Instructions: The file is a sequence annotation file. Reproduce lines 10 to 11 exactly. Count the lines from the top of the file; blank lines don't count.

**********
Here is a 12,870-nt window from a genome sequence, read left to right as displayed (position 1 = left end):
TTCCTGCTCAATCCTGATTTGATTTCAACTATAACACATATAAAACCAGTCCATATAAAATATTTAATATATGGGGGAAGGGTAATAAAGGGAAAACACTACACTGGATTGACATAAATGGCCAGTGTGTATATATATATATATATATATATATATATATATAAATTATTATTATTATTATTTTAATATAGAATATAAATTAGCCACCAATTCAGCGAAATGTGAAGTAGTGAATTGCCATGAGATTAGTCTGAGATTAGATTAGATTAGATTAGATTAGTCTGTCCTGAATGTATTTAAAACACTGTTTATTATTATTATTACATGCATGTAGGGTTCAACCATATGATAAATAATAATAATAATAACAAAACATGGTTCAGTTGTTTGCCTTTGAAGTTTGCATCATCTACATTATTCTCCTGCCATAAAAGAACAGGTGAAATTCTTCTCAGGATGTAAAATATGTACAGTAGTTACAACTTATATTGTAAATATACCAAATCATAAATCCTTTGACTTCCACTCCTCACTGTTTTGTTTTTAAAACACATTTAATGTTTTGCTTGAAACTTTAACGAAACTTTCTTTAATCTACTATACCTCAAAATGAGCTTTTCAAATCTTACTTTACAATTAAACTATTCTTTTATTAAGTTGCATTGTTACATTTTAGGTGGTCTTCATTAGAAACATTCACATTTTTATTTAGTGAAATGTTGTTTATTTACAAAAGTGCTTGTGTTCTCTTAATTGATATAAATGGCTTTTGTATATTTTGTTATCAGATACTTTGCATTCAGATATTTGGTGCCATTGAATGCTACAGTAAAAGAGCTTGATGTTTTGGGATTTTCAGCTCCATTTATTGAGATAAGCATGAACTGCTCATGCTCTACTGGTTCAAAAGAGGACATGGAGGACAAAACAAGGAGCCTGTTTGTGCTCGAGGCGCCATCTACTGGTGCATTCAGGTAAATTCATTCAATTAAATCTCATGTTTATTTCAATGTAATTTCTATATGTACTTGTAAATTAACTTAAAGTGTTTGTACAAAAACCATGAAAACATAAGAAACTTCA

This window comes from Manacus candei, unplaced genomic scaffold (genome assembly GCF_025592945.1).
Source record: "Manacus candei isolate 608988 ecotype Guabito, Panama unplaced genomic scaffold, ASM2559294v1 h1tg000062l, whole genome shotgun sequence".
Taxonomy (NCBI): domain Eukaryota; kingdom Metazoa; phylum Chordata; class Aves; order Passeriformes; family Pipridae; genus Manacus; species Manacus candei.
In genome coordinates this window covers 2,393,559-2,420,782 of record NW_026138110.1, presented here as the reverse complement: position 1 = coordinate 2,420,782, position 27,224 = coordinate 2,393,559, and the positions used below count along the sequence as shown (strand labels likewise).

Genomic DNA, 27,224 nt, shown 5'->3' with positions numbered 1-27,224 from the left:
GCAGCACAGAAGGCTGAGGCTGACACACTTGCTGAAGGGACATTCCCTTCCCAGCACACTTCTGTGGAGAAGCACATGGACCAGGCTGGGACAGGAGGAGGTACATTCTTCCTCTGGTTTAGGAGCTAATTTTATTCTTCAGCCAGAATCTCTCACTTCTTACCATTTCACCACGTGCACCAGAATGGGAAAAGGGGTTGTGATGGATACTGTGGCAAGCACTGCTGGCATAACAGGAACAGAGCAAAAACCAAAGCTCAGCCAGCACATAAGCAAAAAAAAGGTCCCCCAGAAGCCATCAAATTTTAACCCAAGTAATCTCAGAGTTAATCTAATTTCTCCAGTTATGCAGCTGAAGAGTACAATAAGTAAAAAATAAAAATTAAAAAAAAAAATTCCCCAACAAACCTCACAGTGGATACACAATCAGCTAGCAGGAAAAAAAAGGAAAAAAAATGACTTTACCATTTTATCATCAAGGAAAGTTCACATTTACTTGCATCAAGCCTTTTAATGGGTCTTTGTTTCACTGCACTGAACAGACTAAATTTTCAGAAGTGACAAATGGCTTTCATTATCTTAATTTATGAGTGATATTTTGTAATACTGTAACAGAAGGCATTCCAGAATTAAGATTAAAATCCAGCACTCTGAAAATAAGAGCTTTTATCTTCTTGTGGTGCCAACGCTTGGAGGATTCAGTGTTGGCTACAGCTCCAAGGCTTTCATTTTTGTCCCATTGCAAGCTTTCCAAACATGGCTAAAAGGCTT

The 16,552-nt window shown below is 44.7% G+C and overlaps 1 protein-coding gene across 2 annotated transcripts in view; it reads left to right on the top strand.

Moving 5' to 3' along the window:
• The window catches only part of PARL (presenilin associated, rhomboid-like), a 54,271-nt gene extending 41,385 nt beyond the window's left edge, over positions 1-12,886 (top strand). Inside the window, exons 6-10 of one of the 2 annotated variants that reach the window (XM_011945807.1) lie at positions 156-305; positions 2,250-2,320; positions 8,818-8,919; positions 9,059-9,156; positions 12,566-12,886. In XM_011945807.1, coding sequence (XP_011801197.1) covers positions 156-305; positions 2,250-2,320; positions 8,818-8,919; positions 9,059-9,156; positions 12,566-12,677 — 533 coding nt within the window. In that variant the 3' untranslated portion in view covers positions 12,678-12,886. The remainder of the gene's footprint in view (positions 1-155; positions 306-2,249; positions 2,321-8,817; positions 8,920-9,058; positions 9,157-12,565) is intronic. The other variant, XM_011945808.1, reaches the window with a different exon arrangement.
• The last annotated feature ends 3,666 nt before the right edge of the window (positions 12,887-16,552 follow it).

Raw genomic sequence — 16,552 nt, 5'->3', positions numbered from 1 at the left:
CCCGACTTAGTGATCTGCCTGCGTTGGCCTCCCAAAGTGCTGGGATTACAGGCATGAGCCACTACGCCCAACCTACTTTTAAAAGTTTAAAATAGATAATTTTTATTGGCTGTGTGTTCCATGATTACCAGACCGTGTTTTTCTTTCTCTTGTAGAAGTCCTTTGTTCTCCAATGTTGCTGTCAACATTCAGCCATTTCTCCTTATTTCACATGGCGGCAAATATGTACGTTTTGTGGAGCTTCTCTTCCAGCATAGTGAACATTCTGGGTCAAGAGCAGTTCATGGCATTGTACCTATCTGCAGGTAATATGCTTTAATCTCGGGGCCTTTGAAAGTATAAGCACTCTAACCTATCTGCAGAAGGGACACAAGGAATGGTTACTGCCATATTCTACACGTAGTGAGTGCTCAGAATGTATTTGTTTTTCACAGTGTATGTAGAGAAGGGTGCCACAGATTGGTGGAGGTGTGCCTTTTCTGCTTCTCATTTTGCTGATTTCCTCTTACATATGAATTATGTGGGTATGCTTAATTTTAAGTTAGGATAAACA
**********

Moving 5' to 3' along the window:
• The window catches only part of PARL (presenilin associated, rhomboid-like), a 54,271-nt gene extending 41,385 nt beyond the window's left edge, over positions 1-12,886 (top strand). Inside the window, exons 6-10 of one of the 2 annotated variants that reach the window (XM_011945807.1) lie at positions 156-305; positions 2,250-2,320; positions 8,818-8,919; positions 9,059-9,156; positions 12,566-12,886. In XM_011945807.1, coding sequence (XP_011801197.1) covers positions 156-305; positions 2,250-2,320; positions 8,818-8,919; positions 9,059-9,156; positions 12,566-12,677 — 533 coding nt within the window. In that variant the 3' untranslated portion in view covers positions 12,678-12,886. The remainder of the gene's footprint in view (positions 1-155; positions 306-2,249; positions 2,321-8,817; positions 8,920-9,058; positions 9,157-12,565) is intronic. The other variant, XM_011945808.1, reaches the window with a different exon arrangement.